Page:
Empirical test of an explanatory theory of postpartum fatigue in Korea
Article first published online: 2 JUL 2010
© 2010 Blackwell Publishing Ltd
Journal of Advanced Nursing
Volume 66, Issue 12, pages 2627–2639, December 2010
How to Cite
Song, J.-E., Chang, S.-B., Park, S.-M., Kim, S. and Nam, C.-M. (2010), Empirical test of an explanatory theory of postpartum fatigue in Korea. Journal of Advanced Nursing, 66: 2627–2639. doi: 10.1111/j.1365-2648.2010.05380.x
- Issue published online: 14 NOV 2010
- Article first published online: 2 JUL 2010
- Accepted for publication 8 May 2010
- empirical test;
- explanatory theory;
- postpartum fatigue;
- structural equation modelling
song j.-e., chang s.-b., park s.-m., kim s. & nam c.m. (2010) Empirical test of an explanatory theory of postpartum fatigue in Korea. Journal of Advanced Nursing 66(12), 2627–2639.
Aim. This paper is a report of a study designed to test an explanatory theory of postpartum fatigue.
Background. Postpartum fatigue is influenced by various factors and affects a mother’s performance. A full understanding of postpartum fatigue is very important for developing effective nursing strategies to reduce postpartum fatigue and enhance mothers’ performance.
Methods. Healthy postpartum women were recruited from five medical centers and one midwifery office in urban area in Korea (n = 291) by convenience sampling. Data were collected at 4- to 8-week follow-up visits after childbirth in 2006, using a self-report questionnaire. The proposed fatigue theory incorporated postpartum fatigue, postpartum depression, sleep quality, childcare stress, unsatisfactory feeding, social support, infant difficulty and satisfaction with Sanhujori, the Korean traditional postpartum care provided for 3 weeks following delivery by non-professional caregivers. Structural equation modelling was used to test the explanatory theory of postpartum fatigue.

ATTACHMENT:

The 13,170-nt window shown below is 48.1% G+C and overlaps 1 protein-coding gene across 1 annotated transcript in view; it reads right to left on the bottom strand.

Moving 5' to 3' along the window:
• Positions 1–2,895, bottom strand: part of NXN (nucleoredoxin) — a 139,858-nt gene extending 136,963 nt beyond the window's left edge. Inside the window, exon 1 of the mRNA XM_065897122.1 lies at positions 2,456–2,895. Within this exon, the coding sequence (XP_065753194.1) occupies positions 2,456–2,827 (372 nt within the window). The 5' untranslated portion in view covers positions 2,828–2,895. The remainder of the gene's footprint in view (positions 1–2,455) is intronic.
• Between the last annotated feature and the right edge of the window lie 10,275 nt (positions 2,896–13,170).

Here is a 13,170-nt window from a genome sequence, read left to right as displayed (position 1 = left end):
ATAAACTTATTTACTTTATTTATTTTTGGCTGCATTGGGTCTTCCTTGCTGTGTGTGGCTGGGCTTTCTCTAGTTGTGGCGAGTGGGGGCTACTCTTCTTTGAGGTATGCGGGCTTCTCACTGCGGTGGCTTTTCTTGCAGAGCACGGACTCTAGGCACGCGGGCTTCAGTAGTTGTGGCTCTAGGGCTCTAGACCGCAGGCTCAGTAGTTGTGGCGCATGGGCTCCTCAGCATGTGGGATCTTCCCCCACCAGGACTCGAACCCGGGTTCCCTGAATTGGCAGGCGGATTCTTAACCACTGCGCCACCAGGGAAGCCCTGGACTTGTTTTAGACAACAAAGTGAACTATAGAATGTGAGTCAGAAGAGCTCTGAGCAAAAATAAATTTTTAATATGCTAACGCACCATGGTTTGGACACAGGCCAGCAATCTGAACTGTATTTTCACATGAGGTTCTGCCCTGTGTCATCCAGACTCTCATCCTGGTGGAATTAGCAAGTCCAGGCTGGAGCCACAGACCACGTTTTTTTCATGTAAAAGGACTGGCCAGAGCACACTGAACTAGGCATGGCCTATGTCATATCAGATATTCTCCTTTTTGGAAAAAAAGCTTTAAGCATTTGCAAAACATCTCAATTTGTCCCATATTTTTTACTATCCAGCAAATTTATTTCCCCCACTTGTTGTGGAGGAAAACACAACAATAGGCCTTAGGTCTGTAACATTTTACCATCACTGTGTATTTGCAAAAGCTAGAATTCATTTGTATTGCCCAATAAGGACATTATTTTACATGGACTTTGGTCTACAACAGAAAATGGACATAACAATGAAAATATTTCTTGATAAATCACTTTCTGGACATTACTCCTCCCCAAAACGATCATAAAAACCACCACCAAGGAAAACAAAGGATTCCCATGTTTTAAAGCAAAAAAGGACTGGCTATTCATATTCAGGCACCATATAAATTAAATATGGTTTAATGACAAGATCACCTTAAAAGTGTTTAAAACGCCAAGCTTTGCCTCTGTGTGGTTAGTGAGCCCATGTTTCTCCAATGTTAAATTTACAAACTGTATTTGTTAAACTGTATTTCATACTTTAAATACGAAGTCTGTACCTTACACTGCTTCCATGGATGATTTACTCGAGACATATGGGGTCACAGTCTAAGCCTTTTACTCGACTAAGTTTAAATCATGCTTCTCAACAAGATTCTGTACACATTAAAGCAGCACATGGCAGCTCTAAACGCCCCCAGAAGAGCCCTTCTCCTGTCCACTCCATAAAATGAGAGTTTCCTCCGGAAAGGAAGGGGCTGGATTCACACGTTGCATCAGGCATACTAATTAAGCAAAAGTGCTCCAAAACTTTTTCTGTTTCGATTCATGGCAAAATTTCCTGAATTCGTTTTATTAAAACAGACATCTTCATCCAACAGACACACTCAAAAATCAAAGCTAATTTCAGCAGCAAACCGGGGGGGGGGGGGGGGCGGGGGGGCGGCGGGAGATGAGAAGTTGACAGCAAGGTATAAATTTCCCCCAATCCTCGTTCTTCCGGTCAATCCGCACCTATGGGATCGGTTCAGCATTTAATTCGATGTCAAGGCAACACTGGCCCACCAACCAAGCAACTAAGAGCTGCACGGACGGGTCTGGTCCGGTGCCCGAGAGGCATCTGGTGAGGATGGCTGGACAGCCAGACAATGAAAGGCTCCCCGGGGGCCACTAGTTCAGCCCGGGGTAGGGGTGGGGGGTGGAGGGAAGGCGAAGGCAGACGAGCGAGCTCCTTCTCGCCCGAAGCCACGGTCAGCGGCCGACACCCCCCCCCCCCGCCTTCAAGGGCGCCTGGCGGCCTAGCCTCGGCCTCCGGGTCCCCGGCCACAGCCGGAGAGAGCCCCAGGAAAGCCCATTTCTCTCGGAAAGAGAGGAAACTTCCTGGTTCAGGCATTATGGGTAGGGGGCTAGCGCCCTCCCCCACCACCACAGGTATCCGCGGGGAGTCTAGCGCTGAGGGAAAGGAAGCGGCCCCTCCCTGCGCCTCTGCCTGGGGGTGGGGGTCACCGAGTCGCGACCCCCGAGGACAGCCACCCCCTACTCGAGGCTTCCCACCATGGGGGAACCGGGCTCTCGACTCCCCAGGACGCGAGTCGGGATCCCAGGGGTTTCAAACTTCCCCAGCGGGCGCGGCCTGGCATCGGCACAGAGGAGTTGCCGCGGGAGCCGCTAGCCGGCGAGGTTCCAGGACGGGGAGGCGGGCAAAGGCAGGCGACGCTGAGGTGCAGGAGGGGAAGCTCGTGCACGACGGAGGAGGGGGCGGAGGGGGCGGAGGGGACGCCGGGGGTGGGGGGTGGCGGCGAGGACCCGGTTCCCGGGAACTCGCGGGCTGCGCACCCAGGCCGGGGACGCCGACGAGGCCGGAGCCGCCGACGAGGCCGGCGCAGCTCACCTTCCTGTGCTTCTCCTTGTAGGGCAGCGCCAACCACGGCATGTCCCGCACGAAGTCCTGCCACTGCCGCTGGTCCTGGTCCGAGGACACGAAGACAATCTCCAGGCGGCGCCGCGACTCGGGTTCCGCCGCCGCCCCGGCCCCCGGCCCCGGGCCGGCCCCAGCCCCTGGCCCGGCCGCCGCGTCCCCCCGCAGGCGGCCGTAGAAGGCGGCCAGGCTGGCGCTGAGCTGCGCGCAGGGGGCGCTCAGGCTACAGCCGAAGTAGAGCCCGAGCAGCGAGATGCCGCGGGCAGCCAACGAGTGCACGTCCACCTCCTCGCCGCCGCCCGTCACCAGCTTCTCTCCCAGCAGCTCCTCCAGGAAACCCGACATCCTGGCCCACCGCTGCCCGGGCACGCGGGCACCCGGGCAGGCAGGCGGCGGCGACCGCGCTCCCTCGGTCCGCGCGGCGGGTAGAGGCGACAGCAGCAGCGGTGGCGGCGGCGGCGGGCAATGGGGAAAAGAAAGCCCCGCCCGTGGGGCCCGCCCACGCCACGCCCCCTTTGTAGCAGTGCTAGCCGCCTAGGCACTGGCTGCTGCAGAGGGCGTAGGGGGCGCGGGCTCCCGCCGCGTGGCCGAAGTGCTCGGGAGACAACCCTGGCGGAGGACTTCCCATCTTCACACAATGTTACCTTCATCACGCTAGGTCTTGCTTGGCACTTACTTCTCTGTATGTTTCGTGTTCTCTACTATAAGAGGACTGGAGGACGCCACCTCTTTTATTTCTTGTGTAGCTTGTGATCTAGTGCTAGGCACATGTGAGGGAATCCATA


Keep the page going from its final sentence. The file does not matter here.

Results. The modified fatigue theory showed good fit and high compatibility with the empirical data. In the final explanatory theory, postpartum depression and sleep quality directly affected postpartum fatigue, while childcare stress and the cultural phenomenon of Sanhujori had indirect effects on postpartum fatigue, via postpartum depression and sleep quality respectively.
Conclusion. These findings suggest the potential role of comprehensive nursing focused on decreasing postpartum depression and improving sleep quality as a way to decrease postpartum fatigue. Also, nursing strategies for decreasing childcare stress and enhancing Sanhujori satisfaction may be helpful in reducing postpartum fatigue in Korean mothers.